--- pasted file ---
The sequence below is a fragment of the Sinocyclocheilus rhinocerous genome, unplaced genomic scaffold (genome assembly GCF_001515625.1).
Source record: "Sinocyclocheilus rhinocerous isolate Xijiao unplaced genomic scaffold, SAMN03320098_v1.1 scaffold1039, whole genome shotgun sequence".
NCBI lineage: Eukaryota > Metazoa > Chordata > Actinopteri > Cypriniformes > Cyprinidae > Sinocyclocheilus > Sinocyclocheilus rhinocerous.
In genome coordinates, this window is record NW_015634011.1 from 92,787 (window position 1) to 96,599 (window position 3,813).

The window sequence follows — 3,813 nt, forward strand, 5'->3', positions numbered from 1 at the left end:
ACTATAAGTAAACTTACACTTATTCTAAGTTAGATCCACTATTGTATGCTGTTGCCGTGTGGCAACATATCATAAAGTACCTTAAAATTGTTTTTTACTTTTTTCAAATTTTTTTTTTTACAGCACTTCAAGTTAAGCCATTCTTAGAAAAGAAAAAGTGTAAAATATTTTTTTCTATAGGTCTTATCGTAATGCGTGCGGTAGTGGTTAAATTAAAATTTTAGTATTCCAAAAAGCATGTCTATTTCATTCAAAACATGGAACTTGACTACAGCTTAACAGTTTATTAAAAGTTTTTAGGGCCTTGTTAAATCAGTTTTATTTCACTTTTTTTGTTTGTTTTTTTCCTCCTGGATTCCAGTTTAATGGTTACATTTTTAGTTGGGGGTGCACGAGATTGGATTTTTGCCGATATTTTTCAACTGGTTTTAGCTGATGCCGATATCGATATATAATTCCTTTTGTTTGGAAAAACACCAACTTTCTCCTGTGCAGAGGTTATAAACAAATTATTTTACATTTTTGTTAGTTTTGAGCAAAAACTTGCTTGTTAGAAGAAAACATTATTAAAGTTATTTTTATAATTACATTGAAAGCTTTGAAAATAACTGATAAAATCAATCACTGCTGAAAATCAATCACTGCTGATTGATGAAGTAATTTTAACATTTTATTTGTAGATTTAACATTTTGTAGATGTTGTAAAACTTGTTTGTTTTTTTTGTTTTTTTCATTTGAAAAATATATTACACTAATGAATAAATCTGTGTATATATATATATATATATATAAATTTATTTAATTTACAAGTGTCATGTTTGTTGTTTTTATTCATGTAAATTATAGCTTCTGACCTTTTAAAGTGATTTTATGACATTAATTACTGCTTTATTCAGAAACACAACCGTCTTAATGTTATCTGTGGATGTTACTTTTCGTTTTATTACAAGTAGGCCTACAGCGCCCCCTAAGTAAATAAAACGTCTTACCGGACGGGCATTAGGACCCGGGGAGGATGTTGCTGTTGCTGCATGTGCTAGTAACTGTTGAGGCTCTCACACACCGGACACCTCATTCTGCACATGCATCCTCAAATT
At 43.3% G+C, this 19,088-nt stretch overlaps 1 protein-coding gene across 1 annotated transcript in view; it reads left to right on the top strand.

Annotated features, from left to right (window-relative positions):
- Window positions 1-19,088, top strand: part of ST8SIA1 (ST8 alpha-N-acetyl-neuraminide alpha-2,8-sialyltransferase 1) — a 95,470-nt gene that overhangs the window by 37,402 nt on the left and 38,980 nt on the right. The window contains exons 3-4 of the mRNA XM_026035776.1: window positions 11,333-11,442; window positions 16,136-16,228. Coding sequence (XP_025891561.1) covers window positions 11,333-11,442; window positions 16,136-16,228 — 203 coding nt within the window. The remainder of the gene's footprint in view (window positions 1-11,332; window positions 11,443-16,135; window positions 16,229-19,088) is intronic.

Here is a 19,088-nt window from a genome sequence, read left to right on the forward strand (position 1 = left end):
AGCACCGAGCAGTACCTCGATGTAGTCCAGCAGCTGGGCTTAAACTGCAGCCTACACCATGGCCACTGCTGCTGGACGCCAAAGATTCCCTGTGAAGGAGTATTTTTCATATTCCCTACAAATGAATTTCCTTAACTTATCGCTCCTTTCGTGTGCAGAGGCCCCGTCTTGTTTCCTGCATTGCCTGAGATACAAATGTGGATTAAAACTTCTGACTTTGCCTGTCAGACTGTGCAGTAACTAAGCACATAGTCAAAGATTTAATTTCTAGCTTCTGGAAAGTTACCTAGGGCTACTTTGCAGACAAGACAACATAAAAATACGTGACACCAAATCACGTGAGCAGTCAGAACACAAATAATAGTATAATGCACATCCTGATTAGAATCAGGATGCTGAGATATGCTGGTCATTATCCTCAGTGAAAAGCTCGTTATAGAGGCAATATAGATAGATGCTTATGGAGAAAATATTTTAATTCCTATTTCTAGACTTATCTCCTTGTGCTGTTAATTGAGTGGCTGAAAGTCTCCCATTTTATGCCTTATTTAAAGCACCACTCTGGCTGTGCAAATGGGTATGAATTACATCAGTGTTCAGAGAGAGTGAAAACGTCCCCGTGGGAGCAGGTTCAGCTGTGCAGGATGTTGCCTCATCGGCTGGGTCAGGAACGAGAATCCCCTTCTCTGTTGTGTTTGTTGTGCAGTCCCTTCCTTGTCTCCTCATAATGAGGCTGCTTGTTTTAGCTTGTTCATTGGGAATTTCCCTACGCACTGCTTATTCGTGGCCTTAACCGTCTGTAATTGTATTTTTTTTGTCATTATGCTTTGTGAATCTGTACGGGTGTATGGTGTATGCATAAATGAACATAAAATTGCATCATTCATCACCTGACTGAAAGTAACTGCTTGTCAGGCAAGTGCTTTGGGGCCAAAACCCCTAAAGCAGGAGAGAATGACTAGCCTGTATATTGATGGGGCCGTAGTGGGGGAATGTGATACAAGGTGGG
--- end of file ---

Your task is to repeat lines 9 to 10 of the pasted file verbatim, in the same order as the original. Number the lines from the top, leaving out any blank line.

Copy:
- Window positions 1-19,088, top strand: part of ST8SIA1 (ST8 alpha-N-acetyl-neuraminide alpha-2,8-sialyltransferase 1) — a 95,470-nt gene that overhangs the window by 37,402 nt on the left and 38,980 nt on the right. The window contains exons 3-4 of the mRNA XM_026035776.1: window positions 11,333-11,442; window positions 16,136-16,228. Coding sequence (XP_025891561.1) covers window positions 11,333-11,442; window positions 16,136-16,228 — 203 coding nt within the window. The remainder of the gene's footprint in view (window positions 1-11,332; window positions 11,443-16,135; window positions 16,229-19,088) is intronic.

Here is a 19,088-nt window from a genome sequence, read left to right on the forward strand (position 1 = left end):